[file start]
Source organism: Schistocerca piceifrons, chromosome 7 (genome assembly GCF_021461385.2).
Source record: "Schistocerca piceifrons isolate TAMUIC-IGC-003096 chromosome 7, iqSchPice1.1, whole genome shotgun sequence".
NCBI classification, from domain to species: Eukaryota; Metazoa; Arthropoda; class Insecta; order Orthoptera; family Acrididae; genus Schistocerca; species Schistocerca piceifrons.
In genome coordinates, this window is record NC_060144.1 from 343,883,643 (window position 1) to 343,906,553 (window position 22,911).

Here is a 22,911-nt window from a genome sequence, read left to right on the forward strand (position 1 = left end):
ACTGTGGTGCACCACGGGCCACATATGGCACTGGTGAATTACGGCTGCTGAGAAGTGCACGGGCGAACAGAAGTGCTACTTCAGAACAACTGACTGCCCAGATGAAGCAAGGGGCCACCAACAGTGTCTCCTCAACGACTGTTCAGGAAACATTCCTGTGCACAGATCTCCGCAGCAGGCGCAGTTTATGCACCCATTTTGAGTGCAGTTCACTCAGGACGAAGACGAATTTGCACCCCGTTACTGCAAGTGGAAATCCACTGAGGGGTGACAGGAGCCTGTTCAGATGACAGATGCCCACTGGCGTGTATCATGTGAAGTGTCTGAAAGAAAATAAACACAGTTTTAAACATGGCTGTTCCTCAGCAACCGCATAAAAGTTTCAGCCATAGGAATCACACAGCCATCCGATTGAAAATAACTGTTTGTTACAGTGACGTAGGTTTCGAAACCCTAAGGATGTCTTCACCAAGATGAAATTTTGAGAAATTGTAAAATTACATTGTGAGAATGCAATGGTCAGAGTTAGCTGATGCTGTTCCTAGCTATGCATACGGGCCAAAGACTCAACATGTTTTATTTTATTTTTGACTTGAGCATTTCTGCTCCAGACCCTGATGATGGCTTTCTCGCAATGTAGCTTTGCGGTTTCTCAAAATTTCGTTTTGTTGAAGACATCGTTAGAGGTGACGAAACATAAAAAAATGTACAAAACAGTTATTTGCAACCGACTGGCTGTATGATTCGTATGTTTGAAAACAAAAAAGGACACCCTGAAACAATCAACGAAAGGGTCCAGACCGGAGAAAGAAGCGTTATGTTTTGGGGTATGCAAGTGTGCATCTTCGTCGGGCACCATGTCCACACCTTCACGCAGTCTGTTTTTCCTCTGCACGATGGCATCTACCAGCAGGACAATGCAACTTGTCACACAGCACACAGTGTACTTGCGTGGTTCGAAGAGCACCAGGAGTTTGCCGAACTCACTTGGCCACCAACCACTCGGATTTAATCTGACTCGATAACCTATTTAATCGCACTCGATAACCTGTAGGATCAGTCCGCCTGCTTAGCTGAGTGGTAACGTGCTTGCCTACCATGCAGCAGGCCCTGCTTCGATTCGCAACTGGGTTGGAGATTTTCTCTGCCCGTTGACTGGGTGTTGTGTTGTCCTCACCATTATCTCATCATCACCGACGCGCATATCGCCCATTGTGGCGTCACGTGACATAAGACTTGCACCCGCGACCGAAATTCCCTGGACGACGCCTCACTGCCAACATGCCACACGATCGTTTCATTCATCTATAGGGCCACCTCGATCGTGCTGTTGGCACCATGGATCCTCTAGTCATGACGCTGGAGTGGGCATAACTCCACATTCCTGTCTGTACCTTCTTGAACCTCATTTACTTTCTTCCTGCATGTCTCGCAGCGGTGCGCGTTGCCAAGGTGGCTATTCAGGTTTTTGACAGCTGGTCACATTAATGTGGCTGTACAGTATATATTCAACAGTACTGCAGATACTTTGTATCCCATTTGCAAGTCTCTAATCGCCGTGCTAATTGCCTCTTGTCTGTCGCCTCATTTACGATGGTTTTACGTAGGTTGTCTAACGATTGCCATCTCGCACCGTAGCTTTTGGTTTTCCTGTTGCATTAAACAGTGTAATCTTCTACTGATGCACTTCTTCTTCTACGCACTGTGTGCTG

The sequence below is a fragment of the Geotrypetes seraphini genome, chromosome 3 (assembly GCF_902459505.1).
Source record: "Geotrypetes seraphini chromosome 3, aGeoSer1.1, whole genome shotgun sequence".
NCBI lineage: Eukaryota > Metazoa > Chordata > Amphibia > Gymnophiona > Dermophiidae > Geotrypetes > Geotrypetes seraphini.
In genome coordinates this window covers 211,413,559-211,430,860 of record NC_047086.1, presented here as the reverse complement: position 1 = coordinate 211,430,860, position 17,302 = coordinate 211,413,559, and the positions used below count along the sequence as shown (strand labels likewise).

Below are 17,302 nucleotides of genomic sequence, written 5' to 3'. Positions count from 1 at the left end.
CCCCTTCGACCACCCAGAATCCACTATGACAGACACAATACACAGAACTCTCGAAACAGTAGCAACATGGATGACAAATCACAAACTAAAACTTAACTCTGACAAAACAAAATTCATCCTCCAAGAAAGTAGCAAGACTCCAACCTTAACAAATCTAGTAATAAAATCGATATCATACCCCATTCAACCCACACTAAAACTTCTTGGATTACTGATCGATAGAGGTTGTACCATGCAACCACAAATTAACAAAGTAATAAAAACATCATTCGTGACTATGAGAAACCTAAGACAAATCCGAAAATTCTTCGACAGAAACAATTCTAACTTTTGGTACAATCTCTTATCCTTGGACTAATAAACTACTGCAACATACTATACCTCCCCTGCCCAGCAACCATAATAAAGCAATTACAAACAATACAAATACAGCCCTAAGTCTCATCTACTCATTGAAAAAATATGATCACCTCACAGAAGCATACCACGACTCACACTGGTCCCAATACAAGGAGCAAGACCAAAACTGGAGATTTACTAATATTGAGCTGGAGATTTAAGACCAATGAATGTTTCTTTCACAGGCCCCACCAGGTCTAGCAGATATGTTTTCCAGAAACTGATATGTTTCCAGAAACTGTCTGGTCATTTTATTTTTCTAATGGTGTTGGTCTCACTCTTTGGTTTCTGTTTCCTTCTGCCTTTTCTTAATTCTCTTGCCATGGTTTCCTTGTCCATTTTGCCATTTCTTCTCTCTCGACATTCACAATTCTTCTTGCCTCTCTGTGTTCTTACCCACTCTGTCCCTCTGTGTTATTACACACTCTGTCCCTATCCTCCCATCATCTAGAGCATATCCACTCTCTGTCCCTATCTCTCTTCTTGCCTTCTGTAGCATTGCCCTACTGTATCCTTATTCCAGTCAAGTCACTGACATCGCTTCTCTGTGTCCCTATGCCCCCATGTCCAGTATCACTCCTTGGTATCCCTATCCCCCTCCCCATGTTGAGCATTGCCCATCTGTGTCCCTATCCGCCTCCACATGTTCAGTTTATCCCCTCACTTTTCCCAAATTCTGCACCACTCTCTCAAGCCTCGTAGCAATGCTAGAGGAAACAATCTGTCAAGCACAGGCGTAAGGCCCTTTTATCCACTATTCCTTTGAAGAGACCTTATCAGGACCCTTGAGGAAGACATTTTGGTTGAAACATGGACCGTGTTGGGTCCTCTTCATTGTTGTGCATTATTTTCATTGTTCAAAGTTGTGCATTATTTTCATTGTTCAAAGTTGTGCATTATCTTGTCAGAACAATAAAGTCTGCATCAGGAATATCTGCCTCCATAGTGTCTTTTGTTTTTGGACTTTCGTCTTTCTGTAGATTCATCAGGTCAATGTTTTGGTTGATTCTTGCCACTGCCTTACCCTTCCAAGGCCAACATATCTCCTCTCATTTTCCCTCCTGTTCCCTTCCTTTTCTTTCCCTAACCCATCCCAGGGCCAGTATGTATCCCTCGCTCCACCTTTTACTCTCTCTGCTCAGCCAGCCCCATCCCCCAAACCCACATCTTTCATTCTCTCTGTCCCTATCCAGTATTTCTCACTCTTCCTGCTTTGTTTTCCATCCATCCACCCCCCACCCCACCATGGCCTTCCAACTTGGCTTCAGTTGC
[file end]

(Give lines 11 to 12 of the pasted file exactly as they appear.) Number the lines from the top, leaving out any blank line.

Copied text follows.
Below are 17,302 nucleotides of genomic sequence, written 5' to 3'. Positions count from 1 at the left end.
CCCCTTCGACCACCCAGAATCCACTATGACAGACACAATACACAGAACTCTCGAAACAGTAGCAACATGGATGACAAATCACAAACTAAAACTTAACTCTGACAAAACAAAATTCATCCTCCAAGAAAGTAGCAAGACTCCAACCTTAACAAATCTAGTAATAAAATCGATATCATACCCCATTCAACCCACACTAAAACTTCTTGGATTACTGATCGATAGAGGTTGTACCATGCAACCACAAATTAACAAAGTAATAAAAACATCATTCGTGACTATGAGAAACCTAAGACAAATCCGAAAATTCTTCGACAGAAACAATTCTAACTTTTGGTACAATCTCTTATCCTTGGACTAATAAACTACTGCAACATACTATACCTCCCCTGCCCAGCAACCATAATAAAGCAATTACAAACAATACAAATACAGCCCTAAGTCTCATCTACTCATTGAAAAAATATGATCACCTCACAGAAGCATACCACGACTCACACTGGTCCCAATACAAGGAGCAAGACCAAAACTGGAGATTTACTAATATTGAGCTGGAGATTTAAGACCAATGAATGTTTCTTTCACAGGCCCCACCAGGTCTAGCAGATATGTTTTCCAGAAACTGATATGTTTCCAGAAACTGTCTGGTCATTTTATTTTTCTAATGGTGTTGGTCTCACTCTTTGGTTTCTGTTTCCTTCTGCCTTTTCTTAATTCTCTTGCCATGGTTTCCTTGTCCATTTTGCCATTTCTTCTCTCTCGACATTCACAATTCTTCTTGCCTCTCTGTGTTCTTACCCACTCTGTCCCTCTGTGTTATTACACACTCTGTCCCTATCCTCCCATCATCTAGAGCATATCCACTCTCTGTCCCTATCTCTCTTCTTGCCTTCTGTAGCATTGCCCTACTGTATCCTTATTCCAGTCAAGTCACTGACATCGCTTCTCTGTGTCCCTATGCCCCCATGTCCAGTATCACTCCTTGGTATCCCTATCCCCCTCCCCATGTTGAGCATTGCCCATCTGTGTCCCTATCCGCCTCCACATGTTCAGTTTATCCCCTCACTTTTCCCAAATTCTGCACCACTCTCTCAAGCCTCGTAGCAATGCTAGAGGAAACAATCTGTCAAGCACAGGCGTAAGGCCCTTTTATCCACTATTCCTTTGAAGAGACCTTATCAGGACCCTTGAGGAAGACATTTTGGTTGAAACATGGACCGTGTTGGGTCCTCTTCATTGTTGTGCATTATTTTCATTGTTCAAAGTTGTGCATTATTTTCATTGTTCAAAGTTGTGCATTATCTTGTCAGAACAATAAAGTCTGCATCAGGAATATCTGCCTCCATAGTGTCTTTTGTTTTTGGACTTTCGTCTTTCTGTAGATTCATCAGGTCAATGTTTTGGTTGATTCTTGCCACTGCCTTACCCTTCCAAGGCCAACATATCTCCTCTCATTTTCCCTCCTGTTCCCTTCCTTTTCTTTCCCTAACCCATCCCAGGGCCAGTATGTATCCCTCGCTCCACCTTTTACTCTCTCTGCTCAGCCAGCCCCATCCCCCAAACCCACATCTTTCATTCTCTCTGTCCCTATCCAGTATTTCTCACTCTTCCTGCTTTGTTTTCCATCCATCCACCCCCCACCCCACCATGGCCTTCCAACTTGGCTTCAGTTGC